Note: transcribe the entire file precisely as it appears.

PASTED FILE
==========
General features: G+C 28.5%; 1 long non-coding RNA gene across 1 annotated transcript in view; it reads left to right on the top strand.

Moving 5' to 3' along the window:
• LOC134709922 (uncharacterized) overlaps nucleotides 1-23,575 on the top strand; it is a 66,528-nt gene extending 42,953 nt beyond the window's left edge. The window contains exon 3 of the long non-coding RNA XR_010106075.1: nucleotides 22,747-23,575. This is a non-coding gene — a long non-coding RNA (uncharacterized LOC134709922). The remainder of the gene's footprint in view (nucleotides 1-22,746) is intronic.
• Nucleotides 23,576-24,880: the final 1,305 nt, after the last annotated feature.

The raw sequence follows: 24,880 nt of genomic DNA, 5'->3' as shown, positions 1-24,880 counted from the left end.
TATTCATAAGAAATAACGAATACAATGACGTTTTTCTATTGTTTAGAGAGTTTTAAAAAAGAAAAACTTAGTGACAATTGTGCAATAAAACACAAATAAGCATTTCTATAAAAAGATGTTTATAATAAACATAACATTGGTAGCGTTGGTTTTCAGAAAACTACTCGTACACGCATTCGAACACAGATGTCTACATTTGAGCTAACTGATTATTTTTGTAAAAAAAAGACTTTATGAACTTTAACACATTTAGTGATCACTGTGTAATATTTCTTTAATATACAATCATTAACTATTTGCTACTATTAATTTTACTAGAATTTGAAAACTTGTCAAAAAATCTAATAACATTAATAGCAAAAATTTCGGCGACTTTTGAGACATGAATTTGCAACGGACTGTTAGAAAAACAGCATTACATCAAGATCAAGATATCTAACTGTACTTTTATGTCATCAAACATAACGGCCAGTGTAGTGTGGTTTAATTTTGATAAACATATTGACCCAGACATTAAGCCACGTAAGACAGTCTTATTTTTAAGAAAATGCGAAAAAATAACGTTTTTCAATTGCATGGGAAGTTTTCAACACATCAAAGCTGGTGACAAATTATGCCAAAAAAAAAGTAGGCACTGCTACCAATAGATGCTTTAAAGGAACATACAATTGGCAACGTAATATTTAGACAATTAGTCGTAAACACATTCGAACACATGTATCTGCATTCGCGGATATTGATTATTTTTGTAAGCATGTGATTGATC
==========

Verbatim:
General features: G+C 28.5%; 1 long non-coding RNA gene across 1 annotated transcript in view; it reads left to right on the top strand.

Moving 5' to 3' along the window:
• LOC134709922 (uncharacterized) overlaps nucleotides 1-23,575 on the top strand; it is a 66,528-nt gene extending 42,953 nt beyond the window's left edge. The window contains exon 3 of the long non-coding RNA XR_010106075.1: nucleotides 22,747-23,575. This is a non-coding gene — a long non-coding RNA (uncharacterized LOC134709922). The remainder of the gene's footprint in view (nucleotides 1-22,746) is intronic.
• Nucleotides 23,576-24,880: the final 1,305 nt, after the last annotated feature.

The raw sequence follows: 24,880 nt of genomic DNA, 5'->3' as shown, positions 1-24,880 counted from the left end.
TATTCATAAGAAATAACGAATACAATGACGTTTTTCTATTGTTTAGAGAGTTTTAAAAAAGAAAAACTTAGTGACAATTGTGCAATAAAACACAAATAAGCATTTCTATAAAAAGATGTTTATAATAAACATAACATTGGTAGCGTTGGTTTTCAGAAAACTACTCGTACACGCATTCGAACACAGATGTCTACATTTGAGCTAACTGATTATTTTTGTAAAAAAAAGACTTTATGAACTTTAACACATTTAGTGATCACTGTGTAATATTTCTTTAATATACAATCATTAACTATTTGCTACTATTAATTTTACTAGAATTTGAAAACTTGTCAAAAAATCTAATAACATTAATAGCAAAAATTTCGGCGACTTTTGAGACATGAATTTGCAACGGACTGTTAGAAAAACAGCATTACATCAAGATCAAGATATCTAACTGTACTTTTATGTCATCAAACATAACGGCCAGTGTAGTGTGGTTTAATTTTGATAAACATATTGACCCAGACATTAAGCCACGTAAGACAGTCTTATTTTTAAGAAAATGCGAAAAAATAACGTTTTTCAATTGCATGGGAAGTTTTCAACACATCAAAGCTGGTGACAAATTATGCCAAAAAAAAAGTAGGCACTGCTACCAATAGATGCTTTAAAGGAACATACAATTGGCAACGTAATATTTAGACAATTAGTCGTAAACACATTCGAACACATGTATCTGCATTCGCGGATATTGATTATTTTTGTAAGCATGTGATTGATC